WINDSOR, Ontario – Fiat Chrysler appears poised to add an all-wheel-drive option to its Chrysler Pacifica, which would challenge the only other awd minivan: the Toyota Sienna.
Dino Chiodo, national auto director at Unifor, which represents about 6,000 hourly workers at the Pacifica plant here, said the company is closely examining the viability of an awd version. In addition, two sources who didn’t want to be named have been told the move is in the works. They include a supplier employee working on a part being designed to accommodate an all-wheel-drive layout for a “Chrysler minivan.”
“It’s going to help them with their leadership of the product,” said Joe McCabe, CEO of consulting firm AutoForecast Solutions in Chester Springs, Pa. He said his data, compiled from industry sources, shows FCA will begin production of an awd Pacifica in the second quarter of 2020 in Windsor.
“It adds some relevance to it other than what a minivan is defined as.”
All-wheel drive could boost sales of the Pacifica. The Pacifica tallied 5,999 sales last year in Canada, compared with 32,253 sales of FCA’s entry-level Dodge Grand Caravan minivan, according to the Automotive News Data Center.
In the United States, the disparity is not as lopsided. The Pacifica tallied 118,322 sales last year, compared with the Caravan’s 151,927.
LouAnn Gosselin, a spokeswoman for FCA Canada, said the automaker does not “have anything to announce relative to future minivan product plans.”
Mike Szymkiewicz, head of product planning at FCA Canada, also declined to comment on future product plans. But he acknowledged that awd – designed to improve traction and control -- is a popular feature in Canada, where winters are long and harsh.
“I think it’s definitely an opportunity with our market,” he said. “If you look at some of the competitive vehicles, maybe not the traditional minivan, but even some of the bigger duty [trucks] you can get front-wheel and all-wheel drive. The all-wheel-drive take rate generally is quite high in all those offerings; I do think it would be an opportunity for us.”
According to Toyota Canada, 58 percent of Sienna minivans sold across the country last year included the awd system.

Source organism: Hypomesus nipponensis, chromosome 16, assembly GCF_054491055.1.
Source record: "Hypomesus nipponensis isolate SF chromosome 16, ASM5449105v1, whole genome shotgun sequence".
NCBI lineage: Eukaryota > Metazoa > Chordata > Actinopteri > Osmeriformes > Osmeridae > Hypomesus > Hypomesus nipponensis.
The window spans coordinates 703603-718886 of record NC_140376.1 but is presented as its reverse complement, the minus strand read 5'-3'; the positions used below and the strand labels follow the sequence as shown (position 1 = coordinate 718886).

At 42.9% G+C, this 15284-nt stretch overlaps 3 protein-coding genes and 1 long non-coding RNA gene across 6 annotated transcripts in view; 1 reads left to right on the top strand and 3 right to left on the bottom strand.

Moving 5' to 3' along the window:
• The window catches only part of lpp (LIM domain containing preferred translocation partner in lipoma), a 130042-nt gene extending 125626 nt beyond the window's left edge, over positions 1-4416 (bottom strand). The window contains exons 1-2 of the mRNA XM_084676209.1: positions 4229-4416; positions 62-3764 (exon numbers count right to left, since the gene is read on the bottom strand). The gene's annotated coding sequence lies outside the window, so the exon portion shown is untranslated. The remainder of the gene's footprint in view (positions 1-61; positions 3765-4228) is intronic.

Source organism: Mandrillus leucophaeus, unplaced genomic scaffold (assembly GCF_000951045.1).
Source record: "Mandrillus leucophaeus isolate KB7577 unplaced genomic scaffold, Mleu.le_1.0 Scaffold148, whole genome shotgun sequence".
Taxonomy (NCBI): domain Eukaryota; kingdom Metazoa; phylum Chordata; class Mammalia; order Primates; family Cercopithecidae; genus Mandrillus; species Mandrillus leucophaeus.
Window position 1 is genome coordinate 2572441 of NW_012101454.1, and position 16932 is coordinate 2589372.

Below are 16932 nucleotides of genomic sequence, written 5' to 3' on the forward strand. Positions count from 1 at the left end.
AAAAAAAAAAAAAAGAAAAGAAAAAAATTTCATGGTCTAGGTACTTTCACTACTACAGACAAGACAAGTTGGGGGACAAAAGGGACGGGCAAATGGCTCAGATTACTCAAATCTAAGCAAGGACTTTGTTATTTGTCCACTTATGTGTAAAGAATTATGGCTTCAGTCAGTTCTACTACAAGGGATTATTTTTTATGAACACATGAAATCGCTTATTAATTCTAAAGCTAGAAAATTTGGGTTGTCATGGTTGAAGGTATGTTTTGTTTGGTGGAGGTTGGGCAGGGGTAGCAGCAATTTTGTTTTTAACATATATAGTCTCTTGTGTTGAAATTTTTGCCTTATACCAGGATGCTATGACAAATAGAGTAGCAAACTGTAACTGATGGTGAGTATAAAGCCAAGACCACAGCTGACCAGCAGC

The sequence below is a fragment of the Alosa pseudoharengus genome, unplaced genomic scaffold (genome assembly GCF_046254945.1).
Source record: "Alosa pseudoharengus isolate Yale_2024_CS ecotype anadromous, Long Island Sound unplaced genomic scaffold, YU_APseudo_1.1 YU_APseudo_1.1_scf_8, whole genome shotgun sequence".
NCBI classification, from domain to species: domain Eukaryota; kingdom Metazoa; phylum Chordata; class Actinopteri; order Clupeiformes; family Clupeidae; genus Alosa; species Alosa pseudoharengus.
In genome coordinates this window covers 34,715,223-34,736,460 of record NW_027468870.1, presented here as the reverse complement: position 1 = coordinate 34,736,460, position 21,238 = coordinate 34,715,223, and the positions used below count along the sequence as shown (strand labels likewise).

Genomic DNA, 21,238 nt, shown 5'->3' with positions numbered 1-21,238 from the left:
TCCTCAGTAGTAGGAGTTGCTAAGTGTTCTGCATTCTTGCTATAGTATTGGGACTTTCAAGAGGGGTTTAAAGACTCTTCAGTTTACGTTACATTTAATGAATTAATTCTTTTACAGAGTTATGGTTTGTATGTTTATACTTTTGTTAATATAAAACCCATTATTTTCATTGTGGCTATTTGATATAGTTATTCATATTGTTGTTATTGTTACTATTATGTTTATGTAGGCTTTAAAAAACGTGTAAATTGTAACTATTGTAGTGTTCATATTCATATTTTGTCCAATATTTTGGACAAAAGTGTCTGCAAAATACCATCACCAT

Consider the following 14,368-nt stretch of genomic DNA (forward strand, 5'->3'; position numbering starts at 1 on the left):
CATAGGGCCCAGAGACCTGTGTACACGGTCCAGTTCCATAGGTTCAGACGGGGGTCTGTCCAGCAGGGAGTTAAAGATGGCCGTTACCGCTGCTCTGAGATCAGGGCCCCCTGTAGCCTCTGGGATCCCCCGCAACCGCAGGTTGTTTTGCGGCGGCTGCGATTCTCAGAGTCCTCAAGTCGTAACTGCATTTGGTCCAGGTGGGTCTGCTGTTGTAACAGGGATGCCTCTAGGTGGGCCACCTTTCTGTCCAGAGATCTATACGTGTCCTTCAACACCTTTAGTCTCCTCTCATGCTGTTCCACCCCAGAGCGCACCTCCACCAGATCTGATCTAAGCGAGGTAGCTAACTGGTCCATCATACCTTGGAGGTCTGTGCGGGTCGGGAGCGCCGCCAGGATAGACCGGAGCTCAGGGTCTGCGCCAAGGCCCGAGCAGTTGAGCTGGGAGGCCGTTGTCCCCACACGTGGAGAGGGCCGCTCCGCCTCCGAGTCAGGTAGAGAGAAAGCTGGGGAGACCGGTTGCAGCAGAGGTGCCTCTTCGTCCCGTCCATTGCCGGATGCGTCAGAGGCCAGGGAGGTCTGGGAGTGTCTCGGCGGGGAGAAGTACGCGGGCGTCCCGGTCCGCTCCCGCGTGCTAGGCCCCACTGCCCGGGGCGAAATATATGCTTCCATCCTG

At the time of the Pacifica’s launch in 2016 as a 2017 model, FCA executives said they could not make a business case for an awd powertrain.
Chiodo said FCA is revisiting the awd option, but has yet to make a decision.
“All-wheel drive is obviously a very popular question right now,” said Chiodo. “FCA has not provided us with any intel with regards to future product, but they are looking at the viability and being able to bring that to market.
“But, if you recall [late FCA CEO Sergio] Marchionne had suggested that the Pacifica [platform] had built-in capabilities to incorporate all-wheel drive.”
McCabe questioned, however, whether FCA would be able to accommodate both awd and Stow ’n Go seating, one of the minivans’ key selling features.
“My only concern about an all-wheel-drive version is how it affects the Stow ’n Go because one of the biggest features of the Pacifica is the ability to drop the seats into the floor,” said McCabe. “So, if you have a drive shaft in the rear, then you’d have to reconfigure those seats because you have limited space.”
All-wheel drive had been part of Chrysler’s minivan lineup through the 2004 model year. It was then discontinued with the introduction of Stow ‘n Go because “it did not allow for” the system, said FCA’s Gosselin.
FCA’s two minivans command 59 percent of segment sales in Canada and 56 percent in the United States, said Gosselin.
Windsor Assembly underwent a $1 billion retooling to build the new Pacifica, but Marchionne said at the time the new platform was capable of building a variety of vehicles, including sedans and utilities.
During the 2018 Detroit auto show, Marchionne told reporters that the Caravan’s aging architecture meant it would have to be replaced with another minivan built on the Pacifica platform.
Szymkiewicz said he could not comment on Caravan’s future, saying only that it “is an incredibly important vehicle to us.”
The Caravan remains FCA’s second-highest selling vehicle in Canada, behind the Ram pickup.
The Windsor plant assembles the Caravan and the front-wheel-drive Pacifica as well as its hybrid plug-in version on three full shifts.